My husband and I went to see this movie because everyone I know was raving about it. Keep in mind, I really hate movies that end sadly. Somersby, Titanic (didn’t see that one coming), anything with Mel Gibson…but everybody was raving…ugh! Peer pressure! Still! At 41! And you’re right, there was too much singing. I loved Phantom of the Opera and it was all singing, but this was just too much. I may be one of the few women of the world who isn’t raving about Les Mis. Mental note: sometimes people are raving because they are lunatics. Wolverine 2, now that was a good movie!

  6. My husband and I went to see this movie because everybody I know was raving about it. Keep in mind I hate tragic endings like Somersby, Titanic (didn’t see that one coming), anything with Mel Gibson, the news. And you’re right, there was too much singing. I loved Phantom of the Opera, but this was just.too.much! I wanted to like it because everybody else was raving and…ugh! The Peer Pressure. Still. At 41!!! Mental note: next time everyone is raving keep in mind they might be lunatics! Wolverine…now that was a good Hugh Jackman movie!!! (What can I say, married for 22 years and two teen boys.)

  7. Michael Cabell says:

    My brother-in-law said “There is no way anyone with a heart you can make it through this movie without crying.” Boy, was he right. I was crying tears of excruciating pain just minutes into the film. I thought the opening song was just that– for the opening–but it didn’t stop….it never stopped. I actually left the theater, made some phone calls, and came back only to find it was not even 1/2 way over. The pain. The horror. No wonder they named the movie, “The Miserables” because friends, IT WAS MISERABLE.

  8. Ellen Keyes says:

    Can’t stop laughing and couldn’t agree more. I only wish I had your mind and way with words so I could express my disdain as well as you have!

  9. I can sympathize with you Matt. But bless you for going (even at gunpoint) with your wife to see it. I went with my teenage daughter. We did enjoy it but it IS long. But I would never dream of subjecting my husband to it. He would have been bored beyond napping. I learned that if I expect him to sit through a musical or play. 1. he must know the story. 2, It must be upbeat music and 3 it can’t be more than 2 hours long. If it does not fit those parameters then I go with the girls and have a blast because if he is miserable…so am I. You’re a true blessing to your bride to sit through it.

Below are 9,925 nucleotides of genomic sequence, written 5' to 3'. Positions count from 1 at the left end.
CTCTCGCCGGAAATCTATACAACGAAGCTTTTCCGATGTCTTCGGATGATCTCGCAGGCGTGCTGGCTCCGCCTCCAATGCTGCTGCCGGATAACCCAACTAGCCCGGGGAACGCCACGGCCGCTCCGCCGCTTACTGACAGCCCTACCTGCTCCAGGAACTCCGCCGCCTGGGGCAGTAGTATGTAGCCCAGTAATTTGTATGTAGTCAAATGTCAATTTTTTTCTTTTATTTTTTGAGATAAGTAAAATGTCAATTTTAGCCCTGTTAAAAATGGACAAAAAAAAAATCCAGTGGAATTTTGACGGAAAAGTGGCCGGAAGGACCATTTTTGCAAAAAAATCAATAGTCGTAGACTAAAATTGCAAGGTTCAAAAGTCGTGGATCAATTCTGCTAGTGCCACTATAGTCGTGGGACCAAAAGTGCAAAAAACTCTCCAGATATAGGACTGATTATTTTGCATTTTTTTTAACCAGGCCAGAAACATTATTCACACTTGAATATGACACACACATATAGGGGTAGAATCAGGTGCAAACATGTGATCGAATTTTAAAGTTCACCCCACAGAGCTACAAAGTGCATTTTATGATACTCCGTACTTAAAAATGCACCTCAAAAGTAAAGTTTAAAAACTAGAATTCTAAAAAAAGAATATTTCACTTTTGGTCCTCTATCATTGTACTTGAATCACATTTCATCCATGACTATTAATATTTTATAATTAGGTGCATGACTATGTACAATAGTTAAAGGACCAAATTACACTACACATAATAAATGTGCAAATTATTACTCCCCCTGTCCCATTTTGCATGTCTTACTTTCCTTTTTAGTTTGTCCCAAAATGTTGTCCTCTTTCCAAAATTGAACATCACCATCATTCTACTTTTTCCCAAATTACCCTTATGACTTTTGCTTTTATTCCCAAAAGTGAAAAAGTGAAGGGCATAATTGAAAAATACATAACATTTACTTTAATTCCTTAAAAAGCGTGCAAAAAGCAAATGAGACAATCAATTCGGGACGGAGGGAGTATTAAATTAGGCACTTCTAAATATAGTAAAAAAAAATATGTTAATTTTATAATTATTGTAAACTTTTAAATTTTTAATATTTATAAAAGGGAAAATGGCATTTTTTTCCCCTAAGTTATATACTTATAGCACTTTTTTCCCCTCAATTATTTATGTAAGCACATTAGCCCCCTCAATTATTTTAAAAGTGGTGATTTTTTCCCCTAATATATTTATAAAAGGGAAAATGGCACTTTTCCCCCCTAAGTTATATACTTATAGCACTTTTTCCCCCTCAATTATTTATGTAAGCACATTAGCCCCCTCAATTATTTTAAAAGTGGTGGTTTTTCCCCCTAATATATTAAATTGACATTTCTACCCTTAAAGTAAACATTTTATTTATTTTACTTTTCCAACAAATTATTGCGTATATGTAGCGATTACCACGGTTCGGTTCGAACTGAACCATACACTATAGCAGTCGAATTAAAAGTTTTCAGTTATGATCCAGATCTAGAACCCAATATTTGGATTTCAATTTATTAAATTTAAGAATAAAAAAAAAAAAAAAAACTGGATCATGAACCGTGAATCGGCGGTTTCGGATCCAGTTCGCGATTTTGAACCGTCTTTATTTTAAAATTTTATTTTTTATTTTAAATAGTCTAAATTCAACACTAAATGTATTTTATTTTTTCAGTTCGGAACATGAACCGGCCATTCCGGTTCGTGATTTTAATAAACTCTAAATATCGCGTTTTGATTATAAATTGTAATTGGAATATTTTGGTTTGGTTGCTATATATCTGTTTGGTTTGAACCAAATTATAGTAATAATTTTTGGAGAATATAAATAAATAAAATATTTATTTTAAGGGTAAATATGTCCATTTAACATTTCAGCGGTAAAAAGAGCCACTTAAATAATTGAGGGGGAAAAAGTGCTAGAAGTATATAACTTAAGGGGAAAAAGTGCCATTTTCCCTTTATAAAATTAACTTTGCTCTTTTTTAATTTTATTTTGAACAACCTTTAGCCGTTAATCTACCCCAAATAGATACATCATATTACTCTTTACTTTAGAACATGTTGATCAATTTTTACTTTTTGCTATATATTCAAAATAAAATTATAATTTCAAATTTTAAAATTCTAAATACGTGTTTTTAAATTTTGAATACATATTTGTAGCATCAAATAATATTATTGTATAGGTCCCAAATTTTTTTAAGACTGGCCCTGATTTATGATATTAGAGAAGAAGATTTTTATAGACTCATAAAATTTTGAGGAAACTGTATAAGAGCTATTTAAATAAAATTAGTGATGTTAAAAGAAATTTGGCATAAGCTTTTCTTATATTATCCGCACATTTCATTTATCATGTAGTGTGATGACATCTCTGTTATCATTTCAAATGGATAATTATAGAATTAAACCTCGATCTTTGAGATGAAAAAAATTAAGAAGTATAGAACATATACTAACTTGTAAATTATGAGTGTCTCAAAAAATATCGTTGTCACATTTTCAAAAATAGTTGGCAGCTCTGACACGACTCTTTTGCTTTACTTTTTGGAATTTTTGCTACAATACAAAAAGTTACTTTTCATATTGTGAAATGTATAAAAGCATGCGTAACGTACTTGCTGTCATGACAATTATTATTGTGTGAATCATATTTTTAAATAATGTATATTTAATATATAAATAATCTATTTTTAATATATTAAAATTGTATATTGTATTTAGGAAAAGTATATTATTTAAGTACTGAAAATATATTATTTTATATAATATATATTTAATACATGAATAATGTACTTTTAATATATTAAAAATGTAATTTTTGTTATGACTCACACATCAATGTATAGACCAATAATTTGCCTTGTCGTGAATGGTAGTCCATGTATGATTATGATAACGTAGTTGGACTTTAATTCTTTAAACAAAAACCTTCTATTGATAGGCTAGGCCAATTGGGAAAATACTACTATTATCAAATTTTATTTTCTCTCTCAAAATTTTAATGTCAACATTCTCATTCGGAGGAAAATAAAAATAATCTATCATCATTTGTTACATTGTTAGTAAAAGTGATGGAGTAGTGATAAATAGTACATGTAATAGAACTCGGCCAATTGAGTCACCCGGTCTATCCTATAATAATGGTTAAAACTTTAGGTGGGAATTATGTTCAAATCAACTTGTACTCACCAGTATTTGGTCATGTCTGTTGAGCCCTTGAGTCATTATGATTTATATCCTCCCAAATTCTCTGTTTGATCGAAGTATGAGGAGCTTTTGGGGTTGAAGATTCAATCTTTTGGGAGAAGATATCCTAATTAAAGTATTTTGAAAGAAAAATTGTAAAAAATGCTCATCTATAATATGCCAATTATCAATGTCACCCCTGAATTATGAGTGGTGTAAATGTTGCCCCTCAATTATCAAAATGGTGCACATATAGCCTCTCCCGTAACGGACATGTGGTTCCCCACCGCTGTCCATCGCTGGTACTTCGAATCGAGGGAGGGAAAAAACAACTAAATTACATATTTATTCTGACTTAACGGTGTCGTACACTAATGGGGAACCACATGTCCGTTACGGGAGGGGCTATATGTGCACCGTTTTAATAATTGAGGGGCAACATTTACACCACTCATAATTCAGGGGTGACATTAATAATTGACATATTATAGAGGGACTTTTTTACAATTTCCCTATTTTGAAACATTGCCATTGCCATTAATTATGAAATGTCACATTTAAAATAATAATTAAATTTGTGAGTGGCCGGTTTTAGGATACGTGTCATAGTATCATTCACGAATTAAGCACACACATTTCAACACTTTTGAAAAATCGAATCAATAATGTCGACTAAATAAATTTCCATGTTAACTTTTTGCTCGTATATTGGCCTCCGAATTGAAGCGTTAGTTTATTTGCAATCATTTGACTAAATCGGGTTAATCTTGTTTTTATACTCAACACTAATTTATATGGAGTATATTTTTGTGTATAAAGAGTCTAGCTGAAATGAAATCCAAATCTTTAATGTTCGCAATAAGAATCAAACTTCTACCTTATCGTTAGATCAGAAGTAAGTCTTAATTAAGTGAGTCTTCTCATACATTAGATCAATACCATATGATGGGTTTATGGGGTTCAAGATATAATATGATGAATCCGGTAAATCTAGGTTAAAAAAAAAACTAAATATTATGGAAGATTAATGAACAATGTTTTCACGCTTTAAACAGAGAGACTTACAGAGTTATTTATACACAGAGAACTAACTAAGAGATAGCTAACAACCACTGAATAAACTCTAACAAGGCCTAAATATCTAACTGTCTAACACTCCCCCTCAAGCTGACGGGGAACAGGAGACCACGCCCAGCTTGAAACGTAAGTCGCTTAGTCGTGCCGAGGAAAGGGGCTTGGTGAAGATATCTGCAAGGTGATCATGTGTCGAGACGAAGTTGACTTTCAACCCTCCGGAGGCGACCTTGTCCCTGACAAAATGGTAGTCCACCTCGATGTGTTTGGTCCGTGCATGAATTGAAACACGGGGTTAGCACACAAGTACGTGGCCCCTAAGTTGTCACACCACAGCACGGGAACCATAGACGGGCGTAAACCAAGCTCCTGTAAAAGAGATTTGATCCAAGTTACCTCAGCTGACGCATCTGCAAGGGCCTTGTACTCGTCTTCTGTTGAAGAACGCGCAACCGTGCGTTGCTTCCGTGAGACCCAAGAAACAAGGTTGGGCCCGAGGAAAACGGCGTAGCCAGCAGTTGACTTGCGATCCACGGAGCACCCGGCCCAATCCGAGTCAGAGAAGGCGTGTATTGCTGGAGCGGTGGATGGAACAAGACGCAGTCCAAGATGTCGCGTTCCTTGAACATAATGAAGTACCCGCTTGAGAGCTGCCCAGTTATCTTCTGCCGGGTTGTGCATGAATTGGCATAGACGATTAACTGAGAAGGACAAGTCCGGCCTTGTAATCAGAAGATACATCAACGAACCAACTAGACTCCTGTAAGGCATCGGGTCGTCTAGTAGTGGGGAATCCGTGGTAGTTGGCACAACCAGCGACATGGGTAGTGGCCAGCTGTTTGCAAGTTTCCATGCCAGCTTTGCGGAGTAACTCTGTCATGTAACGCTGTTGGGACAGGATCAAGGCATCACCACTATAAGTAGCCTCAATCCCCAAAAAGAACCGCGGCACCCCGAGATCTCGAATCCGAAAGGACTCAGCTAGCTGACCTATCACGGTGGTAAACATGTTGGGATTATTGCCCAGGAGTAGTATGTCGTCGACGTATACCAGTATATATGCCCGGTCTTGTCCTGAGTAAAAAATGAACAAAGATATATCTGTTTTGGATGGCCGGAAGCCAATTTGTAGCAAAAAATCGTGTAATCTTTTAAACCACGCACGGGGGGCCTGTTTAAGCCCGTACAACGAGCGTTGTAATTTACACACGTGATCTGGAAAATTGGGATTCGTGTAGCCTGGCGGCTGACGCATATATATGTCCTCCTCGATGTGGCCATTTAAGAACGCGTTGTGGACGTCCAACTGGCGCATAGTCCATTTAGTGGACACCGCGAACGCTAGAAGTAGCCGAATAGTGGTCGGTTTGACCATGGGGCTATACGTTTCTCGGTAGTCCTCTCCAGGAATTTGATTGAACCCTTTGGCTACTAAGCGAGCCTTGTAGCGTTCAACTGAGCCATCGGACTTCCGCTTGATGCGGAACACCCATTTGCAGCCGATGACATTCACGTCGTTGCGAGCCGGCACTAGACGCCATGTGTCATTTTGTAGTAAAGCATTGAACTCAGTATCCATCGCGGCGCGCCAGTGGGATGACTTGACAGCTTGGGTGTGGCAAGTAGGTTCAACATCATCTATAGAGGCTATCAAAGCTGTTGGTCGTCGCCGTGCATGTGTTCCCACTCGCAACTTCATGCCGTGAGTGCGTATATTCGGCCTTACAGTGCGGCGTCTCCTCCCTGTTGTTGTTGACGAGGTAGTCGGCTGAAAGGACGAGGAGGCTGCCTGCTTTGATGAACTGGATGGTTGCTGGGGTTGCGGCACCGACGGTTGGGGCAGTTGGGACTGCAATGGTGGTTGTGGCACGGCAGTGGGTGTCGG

10. Thank you for inspiring even more to not see a movie that I was already not going to see without a threat of dismemberment.

  11. KimberlyKay says:

    I loved the movie, but I laughed until I cried reading this. I even read it to my daughter and we both just lost it!

  12. Helene says:

    Thank you for reposting this. I really think it’s the funniest item you’ve ever written (or at least since I’ve been following you). I needed a really good belly laugh today!

  13. Mich-in-French says:

    A hilarious response – now my husband says he has more than enough backing not to sit through this one and after reading this – I agree – he is off the hook! Thanks I needed a laugh today!

  14. Lara says:

    I agree with you, I had high expectations for this one but was very disappointed. However, I do think the story is a very good one. If you watch one of the older movies, I think you might like it more. I know the premise seemed ridiculous, but that’s how life can be…self-righteous people terrorizing others for making poor choices in life (of course, there’s a difference between stealing something and killing someone) and ironically, ruining their lives. Anyway, this article was hilarious. I really hated this musical too.

  15. Calvin says:

    I am going to a Les Mis broadway production tonight. Funny that I found your post. I enjoy your work.

    I think Les Mis is an amazing story of redemption and reality and I love the music from the play. With that said, the movie was horrible. It was over-sung and dark. I hated the singing. Hated it. Not just the singing that should have been talking, but the botched broadway songs as well.

    I have waited almost a year to get that taste out of my mouth. Can’t wait for tonight!

  16. cindy arms says:

    Oh. My. Gosh! I had a big ole’ belly laugh over this blog! …and thanks to Right Wing Nutter for the Cliff Notes version…I’ve neither read the book or seen the movie….but I will now, despite Matt’s review…and I’ll be remembering it throughout!

  17. Chipper says:

    Oh. My. Word. I haven’t laughed so hard in well…I don’t know. I canceled my gym membership because I now have abs of steel from laughing so hard. True story.

    The version with Liam Neeson is a 1000 times better- no singing whatsoever. So you can actually pay attention to the story and not the blasted singing. Thank goodness I didn’t waste my time seeing this version of Les Mis.

  18. Jerri Jordan says:

    I guess you realize why I actually slept thru most of a Broadway production of Les Miz!

  19. Kelsey says:

    I’ve been working my way through the book for the last couple months, and I think it’s worth pointing out that it actually avoids several of your complaints. I’m a fan of the musical (though, ironically, I’ve never seen the whole thing, just the big anniversary concerts), and I did not enjoy the new movie at all.